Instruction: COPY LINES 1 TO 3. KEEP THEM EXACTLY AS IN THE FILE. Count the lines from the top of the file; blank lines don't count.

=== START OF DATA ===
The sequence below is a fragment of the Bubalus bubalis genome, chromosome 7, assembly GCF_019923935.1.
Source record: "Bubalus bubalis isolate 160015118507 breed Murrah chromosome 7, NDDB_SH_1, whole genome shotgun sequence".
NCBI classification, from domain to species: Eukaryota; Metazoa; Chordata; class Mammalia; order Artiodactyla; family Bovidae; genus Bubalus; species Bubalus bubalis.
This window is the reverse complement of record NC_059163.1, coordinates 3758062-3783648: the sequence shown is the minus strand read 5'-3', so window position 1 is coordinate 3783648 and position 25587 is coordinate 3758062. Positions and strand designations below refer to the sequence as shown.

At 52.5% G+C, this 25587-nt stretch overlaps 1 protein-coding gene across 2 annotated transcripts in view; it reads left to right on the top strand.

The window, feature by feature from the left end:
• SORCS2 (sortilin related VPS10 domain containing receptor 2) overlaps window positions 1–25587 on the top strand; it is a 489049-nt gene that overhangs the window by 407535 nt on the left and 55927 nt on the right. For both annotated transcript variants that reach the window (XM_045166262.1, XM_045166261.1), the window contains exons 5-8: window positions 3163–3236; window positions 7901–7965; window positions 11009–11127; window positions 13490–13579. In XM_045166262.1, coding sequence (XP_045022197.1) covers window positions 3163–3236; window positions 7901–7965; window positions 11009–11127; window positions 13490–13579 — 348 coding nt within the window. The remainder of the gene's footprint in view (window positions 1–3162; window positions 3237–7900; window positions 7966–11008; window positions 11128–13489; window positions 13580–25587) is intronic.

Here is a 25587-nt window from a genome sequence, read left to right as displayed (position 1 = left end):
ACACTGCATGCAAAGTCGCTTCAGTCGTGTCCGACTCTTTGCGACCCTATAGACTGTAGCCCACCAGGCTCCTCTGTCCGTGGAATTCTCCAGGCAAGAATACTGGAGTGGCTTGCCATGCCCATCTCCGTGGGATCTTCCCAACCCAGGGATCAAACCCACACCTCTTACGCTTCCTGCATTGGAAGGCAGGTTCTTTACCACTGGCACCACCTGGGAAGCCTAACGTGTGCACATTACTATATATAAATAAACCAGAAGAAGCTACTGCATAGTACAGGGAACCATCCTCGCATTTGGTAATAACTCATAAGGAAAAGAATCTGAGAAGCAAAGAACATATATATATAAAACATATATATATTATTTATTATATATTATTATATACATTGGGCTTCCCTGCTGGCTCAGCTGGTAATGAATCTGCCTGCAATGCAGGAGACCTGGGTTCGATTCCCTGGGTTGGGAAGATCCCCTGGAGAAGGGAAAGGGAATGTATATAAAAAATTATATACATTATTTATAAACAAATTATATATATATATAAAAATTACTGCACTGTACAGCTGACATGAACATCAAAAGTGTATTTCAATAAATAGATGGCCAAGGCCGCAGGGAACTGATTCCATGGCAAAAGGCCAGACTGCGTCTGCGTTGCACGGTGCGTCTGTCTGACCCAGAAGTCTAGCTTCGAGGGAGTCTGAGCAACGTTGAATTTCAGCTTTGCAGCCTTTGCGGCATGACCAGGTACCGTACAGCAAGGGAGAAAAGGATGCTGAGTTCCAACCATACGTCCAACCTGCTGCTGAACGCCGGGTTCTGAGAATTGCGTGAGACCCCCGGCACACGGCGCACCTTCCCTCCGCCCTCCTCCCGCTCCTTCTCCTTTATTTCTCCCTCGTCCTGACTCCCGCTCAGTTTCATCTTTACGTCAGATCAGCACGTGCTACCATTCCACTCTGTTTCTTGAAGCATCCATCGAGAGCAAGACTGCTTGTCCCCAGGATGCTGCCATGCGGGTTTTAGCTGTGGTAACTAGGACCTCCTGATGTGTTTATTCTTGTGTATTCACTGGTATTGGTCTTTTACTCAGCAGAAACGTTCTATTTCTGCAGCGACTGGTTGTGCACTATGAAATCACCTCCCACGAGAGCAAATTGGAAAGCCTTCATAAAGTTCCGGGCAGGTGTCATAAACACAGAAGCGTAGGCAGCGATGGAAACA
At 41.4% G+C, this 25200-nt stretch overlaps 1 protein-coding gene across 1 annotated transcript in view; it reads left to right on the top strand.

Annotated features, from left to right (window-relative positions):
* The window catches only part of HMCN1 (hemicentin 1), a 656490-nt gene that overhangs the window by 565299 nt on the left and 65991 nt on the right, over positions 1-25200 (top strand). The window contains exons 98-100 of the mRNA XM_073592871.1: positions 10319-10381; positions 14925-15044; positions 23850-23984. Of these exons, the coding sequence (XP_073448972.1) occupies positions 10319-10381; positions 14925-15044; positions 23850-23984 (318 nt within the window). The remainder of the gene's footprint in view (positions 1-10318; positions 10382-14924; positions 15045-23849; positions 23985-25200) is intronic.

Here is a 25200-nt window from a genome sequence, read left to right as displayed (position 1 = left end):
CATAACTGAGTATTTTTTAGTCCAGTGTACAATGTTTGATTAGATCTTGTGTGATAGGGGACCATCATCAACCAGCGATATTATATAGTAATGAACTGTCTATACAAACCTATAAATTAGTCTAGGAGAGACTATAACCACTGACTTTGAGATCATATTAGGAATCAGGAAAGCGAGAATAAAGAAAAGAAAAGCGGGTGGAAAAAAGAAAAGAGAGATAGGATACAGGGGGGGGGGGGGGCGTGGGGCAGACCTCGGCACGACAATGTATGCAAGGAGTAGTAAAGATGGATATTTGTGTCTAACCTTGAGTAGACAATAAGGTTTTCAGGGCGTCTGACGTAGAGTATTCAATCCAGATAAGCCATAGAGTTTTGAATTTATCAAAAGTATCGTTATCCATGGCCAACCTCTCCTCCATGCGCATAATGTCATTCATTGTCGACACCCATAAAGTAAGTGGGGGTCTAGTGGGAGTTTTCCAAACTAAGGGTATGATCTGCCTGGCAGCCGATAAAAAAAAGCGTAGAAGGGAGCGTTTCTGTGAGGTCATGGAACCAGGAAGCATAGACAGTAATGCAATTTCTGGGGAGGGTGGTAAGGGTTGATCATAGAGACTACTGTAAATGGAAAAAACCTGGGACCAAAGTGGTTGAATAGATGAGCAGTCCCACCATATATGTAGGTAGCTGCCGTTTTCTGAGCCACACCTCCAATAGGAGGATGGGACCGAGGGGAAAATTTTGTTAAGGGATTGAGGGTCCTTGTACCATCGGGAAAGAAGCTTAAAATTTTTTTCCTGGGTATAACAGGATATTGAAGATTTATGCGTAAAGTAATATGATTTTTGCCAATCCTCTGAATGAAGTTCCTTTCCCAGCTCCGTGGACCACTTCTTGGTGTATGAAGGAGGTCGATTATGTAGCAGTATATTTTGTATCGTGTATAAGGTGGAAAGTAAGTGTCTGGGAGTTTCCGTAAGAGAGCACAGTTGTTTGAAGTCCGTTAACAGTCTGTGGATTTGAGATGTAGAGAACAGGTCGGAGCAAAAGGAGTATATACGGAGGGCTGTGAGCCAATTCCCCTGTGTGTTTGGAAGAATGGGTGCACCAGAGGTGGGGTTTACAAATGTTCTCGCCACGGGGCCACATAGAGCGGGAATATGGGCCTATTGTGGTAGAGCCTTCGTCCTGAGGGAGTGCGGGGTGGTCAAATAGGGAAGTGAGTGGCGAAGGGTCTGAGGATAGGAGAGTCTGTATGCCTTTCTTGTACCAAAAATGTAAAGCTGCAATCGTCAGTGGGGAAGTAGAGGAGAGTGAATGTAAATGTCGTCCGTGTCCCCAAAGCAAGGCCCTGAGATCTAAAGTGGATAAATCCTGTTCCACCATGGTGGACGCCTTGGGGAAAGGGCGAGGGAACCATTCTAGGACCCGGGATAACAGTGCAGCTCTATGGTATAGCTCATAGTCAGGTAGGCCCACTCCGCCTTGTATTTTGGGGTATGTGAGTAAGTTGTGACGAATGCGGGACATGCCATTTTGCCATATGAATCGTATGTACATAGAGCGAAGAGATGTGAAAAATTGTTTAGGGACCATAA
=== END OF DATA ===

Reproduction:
The sequence below is a fragment of the Bubalus bubalis genome, chromosome 7, assembly GCF_019923935.1.
Source record: "Bubalus bubalis isolate 160015118507 breed Murrah chromosome 7, NDDB_SH_1, whole genome shotgun sequence".
NCBI classification, from domain to species: Eukaryota; Metazoa; Chordata; class Mammalia; order Artiodactyla; family Bovidae; genus Bubalus; species Bubalus bubalis.